MHTL STANDS FOR GOOD POLICING
“When you see these types of severe, blatant misconduct, that really has an impact on all police officers.” Those words were spoken by Chief John Carmichael of the Newton Police Department in reaction to the recent release of footage showing several Memphis police officers beating an unarmed black man: Tyre Nichols. Nichols would later die from his wounds in the hospital, sparking yet another moment of reckoning for law enforcement across the country.
To say it has been a difficult time over these last few years would be an understatement, and it would ignore the decades of trauma that preceded the current spotlight on law enforcement. However, in the wake of this most recent tragedy, it is important to reflect on where we are, how far we have come, and where we want to be.
Attorney Felicia Vasudevan, a partner at Murphy, Hesse, Toomey & Lehane, LLP, received a favorable decision on behalf of her client, Marshfield Public Schools. The Plaintiff appealed the district court’s judgement that upheld a decision of the Massachusetts Bureau of Special Education Appeals (“BSEA”). However, as the notice was filed more than 30 days after entry, the First Circuit ultimately dismissed the appeal for being untimely. The Plaintiff also appealed the district court’s order, denying her motion to vacate. Read More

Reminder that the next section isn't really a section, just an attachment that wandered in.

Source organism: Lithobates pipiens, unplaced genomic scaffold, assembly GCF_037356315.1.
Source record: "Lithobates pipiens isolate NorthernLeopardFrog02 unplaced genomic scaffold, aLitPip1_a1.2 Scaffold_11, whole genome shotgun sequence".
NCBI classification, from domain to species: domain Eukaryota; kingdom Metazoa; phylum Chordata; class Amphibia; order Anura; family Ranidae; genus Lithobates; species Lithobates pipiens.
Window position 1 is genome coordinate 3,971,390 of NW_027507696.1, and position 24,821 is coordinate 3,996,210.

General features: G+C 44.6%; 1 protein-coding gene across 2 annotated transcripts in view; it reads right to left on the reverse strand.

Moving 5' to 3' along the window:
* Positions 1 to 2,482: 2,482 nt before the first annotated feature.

Following our Alert from March 16, 2023, Civility is Dead – The Supreme Court Rules Municipal Control of Public Speak Limited to Reasonable Time/Place/Manner Restrictions, which discussed the holding to the Supreme Judicial Court’s decision in Barron v. Kolenda and the Town of Southborough (SJC-13284), we promised to bring you more detailed guidance on developing a Public Speak policy for your public body or municipality. The Barron case involved a constitutional challenge to the Town of Southborough’s public comment policy, which attempted to impose a code of civility on members of the public who participated in public comment before public bodies. In Barron, the court interpreted the state constitution to mean that public bodies may request, but not require, that public commentators be respectful and courteous. Instead, a public body may set restrictions on reasonable time, place, and manner comments to ensure that the meeting retains an orderly and peaceable manner.